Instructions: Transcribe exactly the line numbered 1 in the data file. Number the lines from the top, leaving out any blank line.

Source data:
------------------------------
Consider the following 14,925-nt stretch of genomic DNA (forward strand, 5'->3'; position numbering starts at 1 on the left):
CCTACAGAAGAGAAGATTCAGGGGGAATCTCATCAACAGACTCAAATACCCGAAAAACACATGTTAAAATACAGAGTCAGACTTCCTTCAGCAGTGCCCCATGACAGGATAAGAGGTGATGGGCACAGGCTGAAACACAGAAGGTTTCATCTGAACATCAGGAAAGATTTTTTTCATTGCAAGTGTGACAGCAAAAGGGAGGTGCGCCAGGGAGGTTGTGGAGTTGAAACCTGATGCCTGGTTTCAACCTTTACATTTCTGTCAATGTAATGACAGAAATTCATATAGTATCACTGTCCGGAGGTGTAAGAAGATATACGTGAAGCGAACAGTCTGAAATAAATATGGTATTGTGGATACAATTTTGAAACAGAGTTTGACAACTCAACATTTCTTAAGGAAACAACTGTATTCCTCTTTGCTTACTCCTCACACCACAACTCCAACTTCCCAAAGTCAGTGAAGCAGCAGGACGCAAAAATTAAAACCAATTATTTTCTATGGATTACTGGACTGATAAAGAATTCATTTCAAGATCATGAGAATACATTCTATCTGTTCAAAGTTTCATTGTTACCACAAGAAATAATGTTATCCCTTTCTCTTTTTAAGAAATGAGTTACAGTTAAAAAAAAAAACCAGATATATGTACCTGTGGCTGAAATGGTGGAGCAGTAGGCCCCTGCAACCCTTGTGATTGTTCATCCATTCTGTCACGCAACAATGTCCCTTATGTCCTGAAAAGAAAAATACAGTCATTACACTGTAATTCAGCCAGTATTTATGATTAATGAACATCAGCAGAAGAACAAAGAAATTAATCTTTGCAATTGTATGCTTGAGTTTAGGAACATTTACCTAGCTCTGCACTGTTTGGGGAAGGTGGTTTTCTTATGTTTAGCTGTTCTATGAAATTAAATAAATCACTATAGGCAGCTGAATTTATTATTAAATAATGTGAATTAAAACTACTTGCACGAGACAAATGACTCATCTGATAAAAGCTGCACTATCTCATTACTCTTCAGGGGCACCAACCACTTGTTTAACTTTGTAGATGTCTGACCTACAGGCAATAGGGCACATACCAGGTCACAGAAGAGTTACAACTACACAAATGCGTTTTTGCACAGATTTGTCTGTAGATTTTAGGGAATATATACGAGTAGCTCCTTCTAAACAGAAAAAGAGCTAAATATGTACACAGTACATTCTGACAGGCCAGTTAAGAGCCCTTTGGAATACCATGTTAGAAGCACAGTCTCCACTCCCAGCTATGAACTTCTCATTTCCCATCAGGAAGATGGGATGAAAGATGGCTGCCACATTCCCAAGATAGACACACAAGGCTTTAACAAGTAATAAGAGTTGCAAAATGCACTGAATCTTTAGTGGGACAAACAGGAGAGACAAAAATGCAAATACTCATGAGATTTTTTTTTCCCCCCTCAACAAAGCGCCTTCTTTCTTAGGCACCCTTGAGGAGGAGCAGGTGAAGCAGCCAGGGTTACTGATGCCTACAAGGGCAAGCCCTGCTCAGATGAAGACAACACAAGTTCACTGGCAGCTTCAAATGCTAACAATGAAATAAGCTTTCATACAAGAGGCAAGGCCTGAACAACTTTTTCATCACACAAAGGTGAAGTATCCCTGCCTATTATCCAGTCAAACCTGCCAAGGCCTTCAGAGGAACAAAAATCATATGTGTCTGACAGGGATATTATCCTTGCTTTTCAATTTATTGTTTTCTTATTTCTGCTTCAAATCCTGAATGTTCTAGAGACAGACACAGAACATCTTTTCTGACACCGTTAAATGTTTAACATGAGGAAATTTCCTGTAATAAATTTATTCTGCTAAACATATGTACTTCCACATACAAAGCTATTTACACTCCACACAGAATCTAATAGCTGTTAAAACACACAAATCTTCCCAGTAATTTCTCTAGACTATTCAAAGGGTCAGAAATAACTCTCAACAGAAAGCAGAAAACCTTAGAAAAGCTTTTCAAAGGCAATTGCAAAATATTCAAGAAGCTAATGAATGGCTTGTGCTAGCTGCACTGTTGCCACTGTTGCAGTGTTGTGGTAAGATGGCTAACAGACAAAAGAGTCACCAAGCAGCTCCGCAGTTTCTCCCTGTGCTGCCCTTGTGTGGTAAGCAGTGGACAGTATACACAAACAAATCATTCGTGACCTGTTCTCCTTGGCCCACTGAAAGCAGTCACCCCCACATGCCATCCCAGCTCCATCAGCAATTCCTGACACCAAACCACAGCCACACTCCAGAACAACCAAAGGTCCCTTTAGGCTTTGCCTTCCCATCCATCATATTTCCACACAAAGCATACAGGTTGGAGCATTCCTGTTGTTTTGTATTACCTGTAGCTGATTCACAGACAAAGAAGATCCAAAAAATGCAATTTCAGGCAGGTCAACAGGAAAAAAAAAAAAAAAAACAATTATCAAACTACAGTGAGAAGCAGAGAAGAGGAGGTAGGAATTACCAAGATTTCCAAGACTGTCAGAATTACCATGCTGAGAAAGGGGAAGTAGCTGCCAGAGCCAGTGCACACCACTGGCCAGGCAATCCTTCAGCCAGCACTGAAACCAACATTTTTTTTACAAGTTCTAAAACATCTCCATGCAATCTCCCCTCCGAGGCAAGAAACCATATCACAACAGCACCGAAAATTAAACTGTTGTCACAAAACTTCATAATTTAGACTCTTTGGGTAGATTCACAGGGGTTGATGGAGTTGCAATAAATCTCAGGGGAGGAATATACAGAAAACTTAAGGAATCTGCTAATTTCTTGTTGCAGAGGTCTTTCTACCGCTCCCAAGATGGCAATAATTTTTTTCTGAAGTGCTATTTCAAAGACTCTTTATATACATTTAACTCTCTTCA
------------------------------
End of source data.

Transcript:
Consider the following 14,925-nt stretch of genomic DNA (forward strand, 5'->3'; position numbering starts at 1 on the left):